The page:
Above: Sardi's Restaurant, 234 West 44th Street, New York

This is the first occasion that Bond had seen his old friend since he “disagreed with something that ate him” and notices the heavy limp and the steel hook that has replaced his right hand. Sipping the medium dry Martini that Leiter has ordered for him, Bond doesn’t recognise the Vermouth – it is Cresta Blanca, a “new domestic brand from California”. In 1953 a group searching for the perfect Martini submitted the results of its tastings – they concluded that it should consist of three parts gin to one of Cresta Blanca, which was used by the Cresta Blanca Wine Company in its advertising for the next five years and it is likely that this is where Fleming came across the vermouth.

Leiter recommends Brizzola, a cut of beef that Raymond Benson in his book “The James Bond Bedside Companion” claims is an invention of Fleming’s, although upon a search of the web it shows up as a marinated rib-eye steak. Learning that Leiter has now left the CIA due to his injuries and now works for Pinkerton’s, they find that their investigations cross and decide to team up once again.

Above: 21 Club, 21 West 52nd Street, New York

Before departing for Saratoga Bond finds time to dine at the 21 Club with his contact on the smuggling job, Tiffany Case. Located at 21 West 52nd Street, “21” was a favourite of Humphrey Bogart and Richard Nixon amongst others and currently specialises in “fusing American cuisine with modern innovation and flair”.

First ordering drinks of course, “the waiter brought the [Vodka] Martinis, shaken and not stirred, as Bond had stipulated, and some slivers of lemon peel in a wine glass” and then, demonstrating that he is anything but conventional, a bottle of rosé Champagne – Veuve Clicquot Rosé - which “seemed to have a faint taste of strawberries”. They eat caviar, followed by cutlets with asparagus with mousseline sauce and with coffee order “a Stinger made with white crème de menthe” on the house, after which they return to their separate rooms in their hotel, the Astor, overlooking Central Park.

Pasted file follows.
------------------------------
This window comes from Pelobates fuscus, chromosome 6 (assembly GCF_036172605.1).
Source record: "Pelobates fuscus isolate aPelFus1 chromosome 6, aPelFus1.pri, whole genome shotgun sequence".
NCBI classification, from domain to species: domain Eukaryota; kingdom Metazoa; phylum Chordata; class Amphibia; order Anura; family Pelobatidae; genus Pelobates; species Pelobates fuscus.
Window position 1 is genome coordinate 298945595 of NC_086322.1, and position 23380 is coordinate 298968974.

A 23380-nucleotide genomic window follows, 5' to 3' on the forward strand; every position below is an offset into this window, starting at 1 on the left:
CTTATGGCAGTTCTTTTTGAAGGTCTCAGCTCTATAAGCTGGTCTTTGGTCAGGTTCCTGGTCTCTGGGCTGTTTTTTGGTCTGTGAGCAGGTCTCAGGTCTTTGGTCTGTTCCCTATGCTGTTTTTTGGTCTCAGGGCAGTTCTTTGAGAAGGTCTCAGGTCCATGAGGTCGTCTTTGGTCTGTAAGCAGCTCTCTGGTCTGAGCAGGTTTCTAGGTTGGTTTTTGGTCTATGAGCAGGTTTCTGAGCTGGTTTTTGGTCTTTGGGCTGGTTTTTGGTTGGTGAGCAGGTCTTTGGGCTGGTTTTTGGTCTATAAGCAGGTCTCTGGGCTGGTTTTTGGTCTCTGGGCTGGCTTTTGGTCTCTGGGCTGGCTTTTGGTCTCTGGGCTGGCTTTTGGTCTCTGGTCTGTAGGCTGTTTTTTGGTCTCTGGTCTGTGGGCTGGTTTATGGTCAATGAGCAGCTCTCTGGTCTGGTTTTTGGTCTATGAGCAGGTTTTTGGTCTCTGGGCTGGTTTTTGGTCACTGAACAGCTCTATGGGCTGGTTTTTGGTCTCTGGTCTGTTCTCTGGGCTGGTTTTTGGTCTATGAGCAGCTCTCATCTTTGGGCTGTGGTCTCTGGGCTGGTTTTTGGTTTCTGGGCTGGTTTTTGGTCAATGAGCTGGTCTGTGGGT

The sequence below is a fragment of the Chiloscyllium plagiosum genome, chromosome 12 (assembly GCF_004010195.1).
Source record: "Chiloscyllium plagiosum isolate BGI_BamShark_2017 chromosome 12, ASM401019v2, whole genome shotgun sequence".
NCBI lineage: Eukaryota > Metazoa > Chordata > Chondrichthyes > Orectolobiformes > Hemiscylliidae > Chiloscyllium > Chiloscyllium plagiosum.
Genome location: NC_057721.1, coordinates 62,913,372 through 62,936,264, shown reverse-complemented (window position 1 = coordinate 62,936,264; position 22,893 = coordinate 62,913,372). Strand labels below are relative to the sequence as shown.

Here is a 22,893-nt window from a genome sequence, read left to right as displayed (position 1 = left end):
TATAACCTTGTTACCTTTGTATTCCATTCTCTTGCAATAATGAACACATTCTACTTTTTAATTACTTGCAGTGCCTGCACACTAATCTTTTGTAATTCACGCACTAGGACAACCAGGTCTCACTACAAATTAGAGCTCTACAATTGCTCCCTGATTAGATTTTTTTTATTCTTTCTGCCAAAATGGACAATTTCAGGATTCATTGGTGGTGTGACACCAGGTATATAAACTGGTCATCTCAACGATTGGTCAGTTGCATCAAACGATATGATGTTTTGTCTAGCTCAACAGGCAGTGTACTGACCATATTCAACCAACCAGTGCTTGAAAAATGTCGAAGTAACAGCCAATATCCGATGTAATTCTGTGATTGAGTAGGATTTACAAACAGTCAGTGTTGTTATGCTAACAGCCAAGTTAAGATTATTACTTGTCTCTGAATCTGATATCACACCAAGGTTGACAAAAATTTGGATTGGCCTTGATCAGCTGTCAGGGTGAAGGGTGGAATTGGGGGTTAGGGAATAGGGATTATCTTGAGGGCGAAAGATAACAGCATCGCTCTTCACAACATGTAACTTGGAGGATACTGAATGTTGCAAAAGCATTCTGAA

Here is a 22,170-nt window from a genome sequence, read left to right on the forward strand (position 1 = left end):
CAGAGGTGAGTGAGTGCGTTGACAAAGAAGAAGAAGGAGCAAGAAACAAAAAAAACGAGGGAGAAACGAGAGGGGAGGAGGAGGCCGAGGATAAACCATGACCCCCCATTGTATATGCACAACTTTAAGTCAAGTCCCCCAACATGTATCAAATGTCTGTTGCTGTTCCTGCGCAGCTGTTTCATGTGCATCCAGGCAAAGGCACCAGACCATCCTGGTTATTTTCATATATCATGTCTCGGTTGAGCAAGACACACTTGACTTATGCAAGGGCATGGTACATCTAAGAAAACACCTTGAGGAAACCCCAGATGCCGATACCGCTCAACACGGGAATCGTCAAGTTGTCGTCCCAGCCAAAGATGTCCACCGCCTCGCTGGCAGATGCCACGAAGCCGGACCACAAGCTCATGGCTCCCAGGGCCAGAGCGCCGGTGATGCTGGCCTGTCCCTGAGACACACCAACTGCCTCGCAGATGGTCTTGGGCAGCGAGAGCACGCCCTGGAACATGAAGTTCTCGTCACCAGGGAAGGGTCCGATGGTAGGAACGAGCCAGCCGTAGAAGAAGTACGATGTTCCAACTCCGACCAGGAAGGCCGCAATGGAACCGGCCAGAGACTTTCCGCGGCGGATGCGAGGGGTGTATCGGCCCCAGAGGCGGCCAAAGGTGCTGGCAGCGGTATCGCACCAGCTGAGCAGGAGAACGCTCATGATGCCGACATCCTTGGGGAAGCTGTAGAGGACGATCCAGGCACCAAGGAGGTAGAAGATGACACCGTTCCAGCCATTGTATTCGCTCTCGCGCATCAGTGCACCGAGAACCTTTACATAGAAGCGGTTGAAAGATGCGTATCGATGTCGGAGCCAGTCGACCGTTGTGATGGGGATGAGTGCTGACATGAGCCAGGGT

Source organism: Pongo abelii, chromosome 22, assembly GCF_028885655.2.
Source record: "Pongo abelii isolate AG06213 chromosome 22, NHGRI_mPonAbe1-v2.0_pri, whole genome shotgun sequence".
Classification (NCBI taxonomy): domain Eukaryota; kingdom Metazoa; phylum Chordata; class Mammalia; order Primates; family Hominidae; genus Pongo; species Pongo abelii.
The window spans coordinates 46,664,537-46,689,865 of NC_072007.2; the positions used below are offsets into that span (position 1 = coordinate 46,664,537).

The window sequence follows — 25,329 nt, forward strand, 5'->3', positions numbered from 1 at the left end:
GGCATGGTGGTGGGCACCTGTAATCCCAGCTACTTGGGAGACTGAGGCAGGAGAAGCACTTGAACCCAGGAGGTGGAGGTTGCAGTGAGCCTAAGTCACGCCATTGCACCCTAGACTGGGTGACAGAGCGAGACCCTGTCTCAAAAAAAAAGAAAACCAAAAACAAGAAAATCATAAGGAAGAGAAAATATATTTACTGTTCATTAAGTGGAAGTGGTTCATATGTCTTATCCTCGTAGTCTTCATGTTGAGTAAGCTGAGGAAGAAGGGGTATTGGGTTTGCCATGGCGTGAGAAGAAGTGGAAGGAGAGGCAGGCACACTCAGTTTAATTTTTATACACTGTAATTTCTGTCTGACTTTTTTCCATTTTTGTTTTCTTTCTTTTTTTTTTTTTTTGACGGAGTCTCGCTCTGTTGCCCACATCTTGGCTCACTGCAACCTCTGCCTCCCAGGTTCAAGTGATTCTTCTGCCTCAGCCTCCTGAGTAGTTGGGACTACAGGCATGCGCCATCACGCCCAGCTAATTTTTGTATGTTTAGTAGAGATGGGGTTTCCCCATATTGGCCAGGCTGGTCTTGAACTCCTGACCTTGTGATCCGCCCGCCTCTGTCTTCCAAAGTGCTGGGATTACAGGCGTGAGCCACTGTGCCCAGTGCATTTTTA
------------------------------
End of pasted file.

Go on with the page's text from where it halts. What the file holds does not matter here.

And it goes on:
For dinner the following night he visits Voisin’s (375 Park Avenue, now home to the Seagram Building) for “two Vodka Martinis, Oeufs Benedict and strawberries” and then at nine the following (Sunday) morning meets Leiter in his “Studillac”, a Studebaker with a Cadillac engine and make their way to Saratoga. Fleming had come across a car of the same design owned by his friend William Woodward Jr. Known as Billy, he had inherited a fortune from his father, but in 1955, following a party in Long Island where they had quarreled, his ex-showgirl wife shot him dead. Claiming that she thought he was a prowler, his wife was acquitted, although few agreed with the verdict. Fleming dedicated "Diamonds Are Forever" “To J.F.C.B and E.L.C. and to the memory of W.W. Jr., at Saratoga. 1954 and ‘55”.

The next time James Bond is in New York, he is again sitting in Felix Leiter’s Studillac, headed for Idlewild. At the end of the Goldfinger case, he is expecting to head homeward but is kidnapped by the villain, who has remained at large. Bond and Pussy Galore end up being rescued by the navy after the plane is ditched in the sea.

Bond’s final visit to New York is in the short story 007 in New York. Again staying at the Astor and going to “21” for “a couple of dry martinis” – the food had apparently deteriorated since he dined their before – he decides on dining in The Edwardian Room at the Plaza for “one more dry martini at the table, then the particular scrambled eggs he had once… instructed them how to make”.

Above: A Studillac - Studebaker body with a Cadillac engine

"The World Of James Bond" will continue to visit North America in the next installment..

Article by David Leigh.